When Msa, who is from Mthatha, Eastern Cape, passed her matric in 2013 she wanted to become an accountant.
However, when she applied to study at Nelson Mandela University she had to do an extended program to qualify for an accounting qualification.
After the first year, she realised she did not like accounting, so she took economics as a major.
"That’s how I fell in love with economics,” says the 25-year-old Msa.
When she was a new university student doing her bachelor's and later honours degrees in economics, Msa struggled with time management and multi-tasking.
“I would always do things at the last minute and end up being under pressure, which resulted in me having heavy headaches and sleepless nights unnecessarily. I overcome that by drafting a schedule for my study times.”
She mastered her scheduling skills and graduated with an honours in economics in April this year and submitted her research proposal for her master's degree a month later.
"It was not easy, but I enjoyed the process," she says.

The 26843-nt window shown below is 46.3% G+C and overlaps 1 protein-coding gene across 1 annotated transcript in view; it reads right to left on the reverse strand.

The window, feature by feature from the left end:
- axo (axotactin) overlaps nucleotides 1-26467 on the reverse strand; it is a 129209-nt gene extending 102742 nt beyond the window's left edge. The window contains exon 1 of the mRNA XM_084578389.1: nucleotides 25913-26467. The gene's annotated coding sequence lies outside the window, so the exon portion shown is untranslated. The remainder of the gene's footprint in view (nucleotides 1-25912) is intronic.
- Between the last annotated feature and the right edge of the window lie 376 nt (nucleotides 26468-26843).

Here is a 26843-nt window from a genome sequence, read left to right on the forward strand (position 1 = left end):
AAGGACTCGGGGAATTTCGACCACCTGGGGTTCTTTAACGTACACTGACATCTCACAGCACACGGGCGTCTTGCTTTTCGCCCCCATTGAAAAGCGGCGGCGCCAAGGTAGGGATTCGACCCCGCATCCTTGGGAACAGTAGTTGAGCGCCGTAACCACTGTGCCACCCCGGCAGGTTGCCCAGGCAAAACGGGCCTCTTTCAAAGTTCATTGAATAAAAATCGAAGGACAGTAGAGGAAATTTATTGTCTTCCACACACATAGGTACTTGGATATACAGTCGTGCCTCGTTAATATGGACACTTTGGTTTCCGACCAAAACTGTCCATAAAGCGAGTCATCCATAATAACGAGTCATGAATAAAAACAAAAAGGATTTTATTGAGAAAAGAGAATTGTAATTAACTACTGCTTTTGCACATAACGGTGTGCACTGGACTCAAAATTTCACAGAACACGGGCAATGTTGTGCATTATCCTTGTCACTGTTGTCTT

Msa graduated for the second time this year in early December.
“Most people don’t know that you can do a master's degree in five months. What happens is that [at Nelson Mandela University] you have an option of doing either research only, which is intense, or both coursework and research, which will take you a year to complete.”
Msa acknowledges that many students struggle in university as they also have to worry about how to finance their studies. Fortunately, she had a bursary and could focus all her energies on her studies without worrying about fees.
She is now preparing her research proposal for a PhD and hopes to present it and get accepted for the program early next year.
Msa's family is very proud of her achievements.
“Unfortunately, my parents passed away when I was in Grade 5 (mom) and Grade 10 (dad) and my aunts took over and they have been supportive ever since,” says Msa.
She looks forward to adding PhD to her growing list of qualifications.